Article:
Last August I sat in front of my computer, make up smeared from crying underneath my eyes, my stomach twisted + turned in what was the worst pain I've ever felt in my life, trying to attempt to write what I was feeling. I've written this post a million times from a million different view points + have never had the courage to post it until today.
Last August, when I first began writing the post, I was on the verge of a miscarriage. One I'd been told I was going to have at any time now. One that my OB/GYN possibly thought was an ectopic pregnancy (An ectopic pregnancy occurs when the fertilized egg attaches itself in a place other than inside the uterus - instead in the fallopian tube or cervix - which usually requires surgery so the tube doesn't burst. Terrible side note about ectopics - they are extremely hard to diagnose believe it or not).
As someone who has been married for almost three years, it's inevitable that people ask us multiple times a week when we're going to have children.
WHEN. Not IF.
The question has always been laughable to me (and also, TBH, a little rude). I have known for awhile that I didn't plan on becoming a mother. This is not because I don't love children. I love & get along really well with kids. It is instead my sometimes crippling anxiety, my incredible fear of being pregnant, & of my mind & body not being able to handle it. I never felt in my heart that I was meant to be a mom.
However last year I'd been having some unusual bleeding for a few months off and on coupled with some stomach pain. My doctor wasn't super concerned but wanted me to do an ultrasound just to see if we could see the cause of the bleeding. As luck would have it, I made my husband come with me. This is not something I normally do but - remember that anxiety I mentioned above - it goes to Defcon 5 when I am at the OB/GYN (that's another story for another time) and I wanted him with me in the very off chance that something was actually wrong.
"The lining of your uterus is very very thick. We are going to wait 10 days and if your period doesn't start, we are going to give you some medication to make it start then do a follow up ultrasound. Is there any chance you could be pregnant?," my doctor asked.
Ten minutes later, after peeing a cup I received the news that the reason my lining was so darn thick was because well, in fact, I WAS pregnant. My doctor wrapped her arms around my husband and I and said "CONGRATULATIONS!" I was in a state of shock mixed with happiness mixed with fear. I was whisked away to do some preliminary blood work & told to schedule a follow up in a week for my first official ultrasound.
As the rest of the day and evening wore on I felt something inside me change. The incredible fear & anxiety were still there. I'm not going to sugar coat that - I was full on terrified. But coupled with that was something else. For some reason I pictured myself and my mom walking into Pottery Barn Kids at South Park Mall. Me with a six month or so pregnant belly. I pictured us looking at their beautiful cribs & the rocking chairs and something inside me felt..... maternal? I thought about Christmas and how much I still feel like a child during the holidays. I thought about my husband & I passing that love of the holidays on to our child. I wondered what the baby would look like, if she'd have blue eyes like me with skin that tans easily like my husband's. I thought about my husband's love of the Tar Heels and pictured our baby in Carolina blue Jordan's (girl or boy!) on game days. I thought mostly about what a wonderful father my husband would be, how gentle and good he is with kids, how he speaks to them like they are on the same level, how he loves children's movies just as much as I do despite that fact that we had no good reason to still be watching them. I reached out to a few friends who live in our area, not telling them why, but asking them what churches they attend & if they feel welcomed & at home there. I was already wanting us to find a church we could be a part of as Dusty & I both grew up in church but fell out of going when we became teenagers.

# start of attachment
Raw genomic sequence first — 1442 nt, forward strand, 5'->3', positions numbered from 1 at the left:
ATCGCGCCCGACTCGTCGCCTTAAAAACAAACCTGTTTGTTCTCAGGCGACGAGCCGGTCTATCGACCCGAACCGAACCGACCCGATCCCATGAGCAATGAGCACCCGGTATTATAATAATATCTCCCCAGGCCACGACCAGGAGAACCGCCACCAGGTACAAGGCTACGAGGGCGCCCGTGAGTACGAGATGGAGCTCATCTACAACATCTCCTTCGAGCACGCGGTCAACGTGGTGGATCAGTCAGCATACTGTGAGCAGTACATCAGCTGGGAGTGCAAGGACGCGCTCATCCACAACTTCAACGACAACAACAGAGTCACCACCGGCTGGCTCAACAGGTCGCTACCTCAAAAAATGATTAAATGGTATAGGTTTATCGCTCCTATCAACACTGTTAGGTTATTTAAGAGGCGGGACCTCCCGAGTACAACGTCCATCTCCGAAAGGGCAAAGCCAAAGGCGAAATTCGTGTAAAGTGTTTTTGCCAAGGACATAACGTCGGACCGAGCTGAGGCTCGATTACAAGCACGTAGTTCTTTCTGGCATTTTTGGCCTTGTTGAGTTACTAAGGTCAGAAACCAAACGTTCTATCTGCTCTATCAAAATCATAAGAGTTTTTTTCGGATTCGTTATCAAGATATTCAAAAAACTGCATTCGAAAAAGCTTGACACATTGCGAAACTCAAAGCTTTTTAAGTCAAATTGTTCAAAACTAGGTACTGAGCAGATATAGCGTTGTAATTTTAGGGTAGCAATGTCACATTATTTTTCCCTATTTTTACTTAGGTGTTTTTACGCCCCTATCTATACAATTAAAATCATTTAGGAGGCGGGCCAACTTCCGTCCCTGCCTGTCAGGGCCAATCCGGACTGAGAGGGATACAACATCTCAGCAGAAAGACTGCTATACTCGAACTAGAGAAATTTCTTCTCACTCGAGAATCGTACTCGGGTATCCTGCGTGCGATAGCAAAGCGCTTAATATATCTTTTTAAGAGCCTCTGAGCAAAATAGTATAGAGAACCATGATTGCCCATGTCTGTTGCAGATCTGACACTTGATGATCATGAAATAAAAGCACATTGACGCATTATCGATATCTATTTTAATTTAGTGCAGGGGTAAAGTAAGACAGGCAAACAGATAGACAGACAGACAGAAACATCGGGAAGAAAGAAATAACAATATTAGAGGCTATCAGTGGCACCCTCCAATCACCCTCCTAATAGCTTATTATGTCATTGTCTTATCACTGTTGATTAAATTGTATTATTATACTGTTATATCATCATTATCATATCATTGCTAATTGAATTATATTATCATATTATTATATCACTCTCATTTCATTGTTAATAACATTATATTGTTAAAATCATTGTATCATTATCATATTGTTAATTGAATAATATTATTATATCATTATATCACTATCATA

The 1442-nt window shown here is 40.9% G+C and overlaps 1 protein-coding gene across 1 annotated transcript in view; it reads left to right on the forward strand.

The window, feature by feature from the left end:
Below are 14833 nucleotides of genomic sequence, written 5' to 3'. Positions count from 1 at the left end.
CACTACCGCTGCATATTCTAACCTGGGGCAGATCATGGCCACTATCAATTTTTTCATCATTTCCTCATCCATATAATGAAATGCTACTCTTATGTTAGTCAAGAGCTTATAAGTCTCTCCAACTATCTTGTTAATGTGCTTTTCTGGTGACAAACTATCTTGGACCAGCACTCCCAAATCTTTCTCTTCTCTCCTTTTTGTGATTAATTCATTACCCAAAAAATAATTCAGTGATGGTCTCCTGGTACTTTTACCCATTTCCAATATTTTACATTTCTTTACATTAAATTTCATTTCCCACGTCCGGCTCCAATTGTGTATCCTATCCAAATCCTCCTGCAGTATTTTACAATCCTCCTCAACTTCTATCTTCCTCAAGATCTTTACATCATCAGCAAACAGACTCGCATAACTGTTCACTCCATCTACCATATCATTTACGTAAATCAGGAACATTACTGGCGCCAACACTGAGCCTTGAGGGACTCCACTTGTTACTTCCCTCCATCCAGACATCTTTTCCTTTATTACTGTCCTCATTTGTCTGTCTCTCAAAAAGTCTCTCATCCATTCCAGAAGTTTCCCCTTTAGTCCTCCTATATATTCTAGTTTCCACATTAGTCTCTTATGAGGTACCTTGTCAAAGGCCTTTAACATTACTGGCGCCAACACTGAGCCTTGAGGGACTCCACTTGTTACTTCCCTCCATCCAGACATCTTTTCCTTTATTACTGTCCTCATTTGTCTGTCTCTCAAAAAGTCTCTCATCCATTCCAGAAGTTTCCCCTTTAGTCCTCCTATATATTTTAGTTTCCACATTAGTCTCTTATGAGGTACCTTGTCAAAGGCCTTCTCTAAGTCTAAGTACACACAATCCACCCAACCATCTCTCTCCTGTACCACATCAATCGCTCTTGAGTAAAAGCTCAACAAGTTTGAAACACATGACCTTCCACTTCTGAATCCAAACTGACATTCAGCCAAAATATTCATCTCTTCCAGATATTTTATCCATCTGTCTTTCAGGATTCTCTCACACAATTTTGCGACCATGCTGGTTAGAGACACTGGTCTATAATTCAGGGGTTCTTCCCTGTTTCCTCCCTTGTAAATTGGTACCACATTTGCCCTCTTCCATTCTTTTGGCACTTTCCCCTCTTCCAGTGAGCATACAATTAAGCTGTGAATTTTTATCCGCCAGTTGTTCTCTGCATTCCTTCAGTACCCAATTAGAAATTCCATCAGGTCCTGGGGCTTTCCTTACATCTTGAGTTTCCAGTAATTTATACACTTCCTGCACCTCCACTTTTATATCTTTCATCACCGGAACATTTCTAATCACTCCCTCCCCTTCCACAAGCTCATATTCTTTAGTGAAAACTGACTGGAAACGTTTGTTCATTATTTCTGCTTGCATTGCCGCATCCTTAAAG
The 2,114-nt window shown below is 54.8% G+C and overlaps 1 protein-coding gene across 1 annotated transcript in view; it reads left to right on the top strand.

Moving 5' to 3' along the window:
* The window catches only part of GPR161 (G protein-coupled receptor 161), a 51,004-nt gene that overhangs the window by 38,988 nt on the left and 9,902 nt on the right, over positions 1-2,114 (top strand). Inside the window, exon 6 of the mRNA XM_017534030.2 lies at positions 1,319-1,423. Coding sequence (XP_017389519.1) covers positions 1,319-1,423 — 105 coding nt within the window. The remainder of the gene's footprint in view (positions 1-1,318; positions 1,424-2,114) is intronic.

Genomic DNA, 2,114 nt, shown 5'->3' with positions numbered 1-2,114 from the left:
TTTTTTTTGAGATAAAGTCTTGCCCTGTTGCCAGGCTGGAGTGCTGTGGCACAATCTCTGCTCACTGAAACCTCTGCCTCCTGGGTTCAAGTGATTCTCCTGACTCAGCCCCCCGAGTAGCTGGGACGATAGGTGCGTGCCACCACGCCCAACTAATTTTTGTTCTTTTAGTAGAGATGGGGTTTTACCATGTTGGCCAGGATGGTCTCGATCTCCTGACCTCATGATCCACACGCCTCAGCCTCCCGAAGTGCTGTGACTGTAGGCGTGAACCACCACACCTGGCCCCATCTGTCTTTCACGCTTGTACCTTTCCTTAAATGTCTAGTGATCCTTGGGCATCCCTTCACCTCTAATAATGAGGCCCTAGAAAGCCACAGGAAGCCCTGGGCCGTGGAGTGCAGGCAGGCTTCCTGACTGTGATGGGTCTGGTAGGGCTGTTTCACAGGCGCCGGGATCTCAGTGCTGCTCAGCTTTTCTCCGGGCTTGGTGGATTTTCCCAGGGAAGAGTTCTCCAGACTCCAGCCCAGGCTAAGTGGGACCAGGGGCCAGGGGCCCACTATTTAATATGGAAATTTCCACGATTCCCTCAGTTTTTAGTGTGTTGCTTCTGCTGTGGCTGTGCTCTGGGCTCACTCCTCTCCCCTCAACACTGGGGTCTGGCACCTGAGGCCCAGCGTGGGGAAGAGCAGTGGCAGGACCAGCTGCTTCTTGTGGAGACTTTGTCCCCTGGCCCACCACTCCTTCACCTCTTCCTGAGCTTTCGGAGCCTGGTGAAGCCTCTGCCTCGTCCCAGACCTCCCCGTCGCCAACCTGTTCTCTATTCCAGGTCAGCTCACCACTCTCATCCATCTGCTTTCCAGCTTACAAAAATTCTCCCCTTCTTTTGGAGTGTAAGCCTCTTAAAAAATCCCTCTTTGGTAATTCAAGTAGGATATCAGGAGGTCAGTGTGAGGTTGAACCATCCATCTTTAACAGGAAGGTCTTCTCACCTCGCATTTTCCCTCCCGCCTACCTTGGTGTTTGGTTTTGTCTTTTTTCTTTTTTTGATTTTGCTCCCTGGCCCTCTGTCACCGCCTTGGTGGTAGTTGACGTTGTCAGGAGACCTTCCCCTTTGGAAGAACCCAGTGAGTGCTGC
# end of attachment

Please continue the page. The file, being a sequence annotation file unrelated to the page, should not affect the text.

But there was something else I was feeling. A nagging suspicion. A voice in my head telling me not to get excited. Not to fantasize or go too far in my head thinking that maybe I WOULD be an okay mom and maybe I COULD make it work. I told my husband something was wrong & of course being the strong, supporting, loving person he is told me everything would be okay.
The worst part of being told you are going to miscarry or that you might be experiencing an ectopic pregnancy is having no clue what is going on & also, not being the least bit comforted by the fact that your doctors also have no idea what is going on.